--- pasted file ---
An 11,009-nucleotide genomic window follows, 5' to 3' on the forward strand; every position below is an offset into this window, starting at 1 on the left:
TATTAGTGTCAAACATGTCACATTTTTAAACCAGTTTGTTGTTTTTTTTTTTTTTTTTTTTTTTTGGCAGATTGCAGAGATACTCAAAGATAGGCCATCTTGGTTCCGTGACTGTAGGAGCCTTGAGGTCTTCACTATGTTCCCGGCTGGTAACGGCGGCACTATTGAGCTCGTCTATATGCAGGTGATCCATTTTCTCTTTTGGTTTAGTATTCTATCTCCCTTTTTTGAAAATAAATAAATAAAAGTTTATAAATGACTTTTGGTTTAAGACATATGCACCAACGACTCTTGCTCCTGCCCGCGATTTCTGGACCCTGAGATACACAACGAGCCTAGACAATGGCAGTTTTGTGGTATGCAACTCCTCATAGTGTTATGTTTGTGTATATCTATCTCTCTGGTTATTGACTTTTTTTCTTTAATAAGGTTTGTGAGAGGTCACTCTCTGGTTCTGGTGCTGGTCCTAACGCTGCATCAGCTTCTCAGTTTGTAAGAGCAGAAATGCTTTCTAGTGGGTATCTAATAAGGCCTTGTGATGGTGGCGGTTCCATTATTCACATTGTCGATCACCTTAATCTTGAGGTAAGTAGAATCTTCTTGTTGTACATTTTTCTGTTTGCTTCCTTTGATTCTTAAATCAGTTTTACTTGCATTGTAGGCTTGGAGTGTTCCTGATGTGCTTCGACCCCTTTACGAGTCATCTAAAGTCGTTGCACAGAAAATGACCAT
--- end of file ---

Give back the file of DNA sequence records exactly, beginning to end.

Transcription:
An 11,009-nucleotide genomic window follows, 5' to 3' on the forward strand; every position below is an offset into this window, starting at 1 on the left:
TATTAGTGTCAAACATGTCACATTTTTAAACCAGTTTGTTGTTTTTTTTTTTTTTTTTTTTTTTTGGCAGATTGCAGAGATACTCAAAGATAGGCCATCTTGGTTCCGTGACTGTAGGAGCCTTGAGGTCTTCACTATGTTCCCGGCTGGTAACGGCGGCACTATTGAGCTCGTCTATATGCAGGTGATCCATTTTCTCTTTTGGTTTAGTATTCTATCTCCCTTTTTTGAAAATAAATAAATAAAAGTTTATAAATGACTTTTGGTTTAAGACATATGCACCAACGACTCTTGCTCCTGCCCGCGATTTCTGGACCCTGAGATACACAACGAGCCTAGACAATGGCAGTTTTGTGGTATGCAACTCCTCATAGTGTTATGTTTGTGTATATCTATCTCTCTGGTTATTGACTTTTTTTCTTTAATAAGGTTTGTGAGAGGTCACTCTCTGGTTCTGGTGCTGGTCCTAACGCTGCATCAGCTTCTCAGTTTGTAAGAGCAGAAATGCTTTCTAGTGGGTATCTAATAAGGCCTTGTGATGGTGGCGGTTCCATTATTCACATTGTCGATCACCTTAATCTTGAGGTAAGTAGAATCTTCTTGTTGTACATTTTTCTGTTTGCTTCCTTTGATTCTTAAATCAGTTTTACTTGCATTGTAGGCTTGGAGTGTTCCTGATGTGCTTCGACCCCTTTACGAGTCATCTAAAGTCGTTGCACAGAAAATGACCAT